Elis Halenko is a Registered Dietitian and owner of Halenko Creative Agency.
She first developed her interest in nutrition while visiting her mother’s favorite wellness stores as a child, feeling a bit like a Hogwarts student looking up at shelves upon towering shelves of herbs, dried foods and concoctions.
After graduation from Ryerson University’s Nutrition & Food program, food photography began working its way into her life—and as her experience grew, so did her passion for food art.
Macaroni salad is a classic dish enjoyed during the summer season. It’s the quintessential item to serve beside watermelon, ice-cold beverages, and BBQ meats. I have to admit that I often did not enjoy eating macaroni salad at barbecues because I always found that it was covered in heaps of mayo and not much else.
With this macaroni salad recipe I used a lighter and fresher approach, but I did not rob it of its richness. The heartiness is provided by the addition of bacon and olives. The dressing is light—and in fact is more like a pasta salad dressing. This recipe was inspired by the well known Nicoise salad, a deliciously traditional salad with origins in France.
Cold Macaroni Nicoise Salad
Prep Time: 20 minutes
Cooking Time: 40 minutes
- 4 pieces of Ontario bacon, cooked
- 1/2 pound short pasta, such as macaroni
- 1 Tbsp canola oil
- 1/2 pound green beans, whole or chopped
- 1 cup red radish, chopped
- 1/2 cup Nicoise (or Kalamata) olives, pitted
- 1/2 cup green olives
- 1/4 cup parsley, chopped
- 2 Tbsp red wine vinegar
- 1-2 cloves garlic
- 3 Tbsp olive oil
- 2 Tbsp lemon juice
- 1 Tbsp Dijon mustard
- 1-2 tsp Dijon mustard seeds
- Black pepper and salt to taste
Start by boiling about 2 litres of water with a pinch of salt for the macaroni, adding about 1 Tbsp of canola oil so that your noodles do not stick together. Prepare a steamer basket for the washed green beans, adding only about 1-2 cups of water in the pot. While you are waiting for your water to boil, using a skillet or sauté pan, cook your bacon (see below for cooking instructions). Once your bacon is prepared, leave it aside on paper towel.
Throw the green beans in the steamer and blanch them for 2-3 minutes. Try not to overcook them—they should still be firm to the touch! In addition to preserving the beans’ texture and crunch, they retain more nutrients and are sweeter when they are gently cooked.
I decided to keep the ends on the beans and serve them whole. Keeping the ends on encourages people to interact with their plates and slow down their eating so they can enjoy the conversation while mindfully savouring their meals.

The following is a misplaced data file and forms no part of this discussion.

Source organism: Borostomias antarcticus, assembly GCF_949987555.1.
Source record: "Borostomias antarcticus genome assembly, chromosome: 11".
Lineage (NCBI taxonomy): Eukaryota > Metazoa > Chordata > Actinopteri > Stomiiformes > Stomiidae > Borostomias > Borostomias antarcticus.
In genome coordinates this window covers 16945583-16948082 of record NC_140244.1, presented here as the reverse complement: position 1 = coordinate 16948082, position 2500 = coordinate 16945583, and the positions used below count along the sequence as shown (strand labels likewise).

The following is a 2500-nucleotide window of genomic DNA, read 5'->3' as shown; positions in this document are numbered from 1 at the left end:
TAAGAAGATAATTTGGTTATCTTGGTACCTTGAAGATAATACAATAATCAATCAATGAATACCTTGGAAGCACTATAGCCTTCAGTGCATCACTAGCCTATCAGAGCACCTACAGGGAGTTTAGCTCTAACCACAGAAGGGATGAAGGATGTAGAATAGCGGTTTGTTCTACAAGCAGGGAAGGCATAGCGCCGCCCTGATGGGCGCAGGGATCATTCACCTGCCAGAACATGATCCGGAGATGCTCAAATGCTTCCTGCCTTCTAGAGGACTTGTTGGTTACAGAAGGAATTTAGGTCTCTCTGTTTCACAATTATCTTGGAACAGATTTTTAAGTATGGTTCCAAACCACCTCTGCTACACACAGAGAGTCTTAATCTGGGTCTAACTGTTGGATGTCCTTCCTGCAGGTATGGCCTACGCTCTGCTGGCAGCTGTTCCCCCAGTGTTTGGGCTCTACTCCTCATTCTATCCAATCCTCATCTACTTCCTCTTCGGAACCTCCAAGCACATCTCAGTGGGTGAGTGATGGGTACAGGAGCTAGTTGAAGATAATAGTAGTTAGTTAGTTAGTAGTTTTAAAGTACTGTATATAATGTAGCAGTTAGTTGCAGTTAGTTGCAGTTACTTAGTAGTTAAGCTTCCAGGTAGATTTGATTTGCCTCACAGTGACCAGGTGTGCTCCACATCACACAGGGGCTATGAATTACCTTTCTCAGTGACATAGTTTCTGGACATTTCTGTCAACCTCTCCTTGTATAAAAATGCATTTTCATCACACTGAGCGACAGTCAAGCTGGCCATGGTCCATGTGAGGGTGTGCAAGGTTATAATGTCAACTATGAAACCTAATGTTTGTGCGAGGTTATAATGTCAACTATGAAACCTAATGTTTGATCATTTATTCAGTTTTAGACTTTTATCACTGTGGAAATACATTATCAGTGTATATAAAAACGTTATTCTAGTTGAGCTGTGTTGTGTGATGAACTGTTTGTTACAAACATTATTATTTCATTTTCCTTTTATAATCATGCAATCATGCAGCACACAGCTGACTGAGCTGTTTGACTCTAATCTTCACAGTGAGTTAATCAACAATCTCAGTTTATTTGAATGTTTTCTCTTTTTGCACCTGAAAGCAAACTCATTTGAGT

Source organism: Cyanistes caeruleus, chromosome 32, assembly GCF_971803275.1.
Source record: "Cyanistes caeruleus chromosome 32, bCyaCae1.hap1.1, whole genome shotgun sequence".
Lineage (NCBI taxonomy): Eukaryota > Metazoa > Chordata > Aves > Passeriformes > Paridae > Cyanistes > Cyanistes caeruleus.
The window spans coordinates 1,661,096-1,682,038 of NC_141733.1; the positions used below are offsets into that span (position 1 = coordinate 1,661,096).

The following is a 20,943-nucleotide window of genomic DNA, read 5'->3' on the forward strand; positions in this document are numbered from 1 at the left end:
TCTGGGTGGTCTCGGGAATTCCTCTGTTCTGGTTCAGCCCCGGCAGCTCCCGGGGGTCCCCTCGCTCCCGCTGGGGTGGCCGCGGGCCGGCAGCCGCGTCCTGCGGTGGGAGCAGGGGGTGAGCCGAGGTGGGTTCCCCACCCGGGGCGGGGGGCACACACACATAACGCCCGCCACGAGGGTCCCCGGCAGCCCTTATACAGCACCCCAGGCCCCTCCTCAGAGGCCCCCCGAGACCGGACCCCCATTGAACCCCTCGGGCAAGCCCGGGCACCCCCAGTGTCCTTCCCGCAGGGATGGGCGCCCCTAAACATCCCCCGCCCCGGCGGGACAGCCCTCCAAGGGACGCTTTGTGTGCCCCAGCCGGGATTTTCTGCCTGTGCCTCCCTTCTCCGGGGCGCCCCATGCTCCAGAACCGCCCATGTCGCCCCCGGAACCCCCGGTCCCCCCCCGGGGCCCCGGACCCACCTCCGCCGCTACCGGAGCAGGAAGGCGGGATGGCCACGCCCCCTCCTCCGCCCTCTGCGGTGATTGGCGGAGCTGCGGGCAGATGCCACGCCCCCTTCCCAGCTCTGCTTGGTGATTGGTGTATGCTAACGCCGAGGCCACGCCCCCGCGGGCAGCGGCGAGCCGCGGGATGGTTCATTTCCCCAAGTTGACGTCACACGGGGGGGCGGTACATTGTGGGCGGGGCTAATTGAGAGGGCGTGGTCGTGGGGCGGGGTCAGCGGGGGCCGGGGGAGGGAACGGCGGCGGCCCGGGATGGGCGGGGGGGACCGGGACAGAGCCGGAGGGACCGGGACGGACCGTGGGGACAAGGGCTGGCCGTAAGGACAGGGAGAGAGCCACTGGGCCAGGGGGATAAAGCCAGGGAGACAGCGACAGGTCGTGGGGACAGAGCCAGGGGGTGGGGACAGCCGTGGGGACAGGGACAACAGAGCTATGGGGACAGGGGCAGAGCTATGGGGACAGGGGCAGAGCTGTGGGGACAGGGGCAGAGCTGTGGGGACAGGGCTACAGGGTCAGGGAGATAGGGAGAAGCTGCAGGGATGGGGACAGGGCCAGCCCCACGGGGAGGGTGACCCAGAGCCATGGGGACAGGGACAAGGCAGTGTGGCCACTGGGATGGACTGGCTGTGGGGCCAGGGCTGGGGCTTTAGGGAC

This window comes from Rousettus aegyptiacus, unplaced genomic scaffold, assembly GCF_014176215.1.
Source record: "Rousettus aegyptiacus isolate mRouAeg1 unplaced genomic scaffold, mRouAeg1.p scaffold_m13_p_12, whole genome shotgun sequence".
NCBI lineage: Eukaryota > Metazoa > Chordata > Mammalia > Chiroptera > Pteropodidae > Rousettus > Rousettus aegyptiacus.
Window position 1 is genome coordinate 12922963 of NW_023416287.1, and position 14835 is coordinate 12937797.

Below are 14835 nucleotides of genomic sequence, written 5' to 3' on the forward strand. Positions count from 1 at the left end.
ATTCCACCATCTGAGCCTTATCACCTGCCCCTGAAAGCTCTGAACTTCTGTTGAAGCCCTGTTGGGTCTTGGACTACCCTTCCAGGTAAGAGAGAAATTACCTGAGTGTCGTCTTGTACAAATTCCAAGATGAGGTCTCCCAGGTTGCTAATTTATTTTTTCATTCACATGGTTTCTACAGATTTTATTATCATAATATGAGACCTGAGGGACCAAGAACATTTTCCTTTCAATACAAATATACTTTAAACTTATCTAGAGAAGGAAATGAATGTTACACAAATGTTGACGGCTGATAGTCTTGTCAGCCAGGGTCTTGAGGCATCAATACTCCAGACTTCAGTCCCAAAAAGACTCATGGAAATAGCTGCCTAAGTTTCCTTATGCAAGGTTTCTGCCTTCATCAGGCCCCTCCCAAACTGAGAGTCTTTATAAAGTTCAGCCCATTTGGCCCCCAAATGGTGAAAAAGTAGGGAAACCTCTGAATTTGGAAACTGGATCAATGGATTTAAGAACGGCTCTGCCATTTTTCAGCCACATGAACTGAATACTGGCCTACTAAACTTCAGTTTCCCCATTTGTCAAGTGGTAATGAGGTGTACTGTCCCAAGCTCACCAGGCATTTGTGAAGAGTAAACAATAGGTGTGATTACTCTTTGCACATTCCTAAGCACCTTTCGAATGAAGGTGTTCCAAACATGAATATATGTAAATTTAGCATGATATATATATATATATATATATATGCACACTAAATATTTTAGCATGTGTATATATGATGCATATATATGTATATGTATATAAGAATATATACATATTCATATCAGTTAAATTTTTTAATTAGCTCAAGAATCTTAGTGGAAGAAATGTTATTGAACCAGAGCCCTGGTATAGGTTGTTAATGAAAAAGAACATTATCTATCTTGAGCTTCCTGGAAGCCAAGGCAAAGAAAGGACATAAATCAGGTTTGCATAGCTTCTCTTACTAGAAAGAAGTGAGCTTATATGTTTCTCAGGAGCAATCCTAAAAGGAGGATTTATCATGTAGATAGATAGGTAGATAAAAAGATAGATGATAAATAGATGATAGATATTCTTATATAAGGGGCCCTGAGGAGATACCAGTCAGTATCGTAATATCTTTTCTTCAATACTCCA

If, however, you prefer to chop up all your ingredients into bite-sized pieces, this is an option as well. Chop just before serving, if possible, so the texture stays intact until they are added to the dish. Chop up the remainder of the ingredients, radish and parsley.
At this point the water for your noodles must be boiling! Add the macaroni noodles and cook until al dente. Al dente translates in Italian literally to “to the tooth” (which means “firm to the bite”). The cook time to prepare al dente noodles varies per noodle size, type, and quantity prepared at once. For the macaroni noodles in this recipe, this takes about 7-9 minutes.
Once the noodles are done, drain them over a sink and put them under cold running water for about 30 seconds. We do this because the steam left in the boiled noodles will continue to cook the noodles unless they are chilled. Further, this is a cold pasta salad dish, so we want all the ingredients to be cool in temperature.
To make the dressing, combine in a bowl: red wine vinegar, garlic, olive oil, lemon juice, mustard, salt and pepper, and mustard seeds.
Pour the dressing over the pasta noodles and begin plating your dish cold, adding the crispy bacon and finely chopped parsley on the top.
If you would like to make this Nicoise-inspired salad more traditional, add tuna, egg and red potatoes. Enjoy!
How to cook bacon
Preheat the oven to 400 °F. Place a rack in the lower third of the oven. For easier cleanup, line a baking sheet with foil. You can also place the bacon on a rack set on top of the baking sheet to help even out the crispiness, as bacon cooked in the oven retains a bit of chewiness near the middle. Avoid overlapping the bacon, as they will stick together while they cook.
The exact baking time will depend on the thickness of the bacon and how crispy you like it. I like to wait until it’s a deep golden brown and crispy, which takes about 15 to 20 minutes for thick cuts.
Remove the bacon from the oven and use tongs to transfer it to a plate lined with paper towels to soak up the excess fat and let the bacon finish crisping.
Start with a cold 12” pan—if you prefer, use one with raised ridges that allow the fat to drip through and away from the bacon. Lay out your strips on the pan. You can place them so they are touching a bit in the pan, as the bacon will shrink as it cooks.
Cook bacon low and slow. Soon the bacon will begin to release some of its fat. When it starts to buckle and curl, use the tongs to loosen the strips and turn each slice to cook on the other side.
Keep flipping and turning the bacon so that it browns evenly. Again, the exact cooking time will depend on the thickness of the bacon and how crispy you like it. I like my bacon crispy, so this takes about 7-8 minutes on the stove top at medium heat. (Remember that your bacon will continue to cook when you pull it from the pan and will stiffen up a little upon cooling.)
Remove the pan from the heat and use tongs to transfer the bacon to a plate lined with paper towels to soak up the excess fat and let the bacon finish crisping.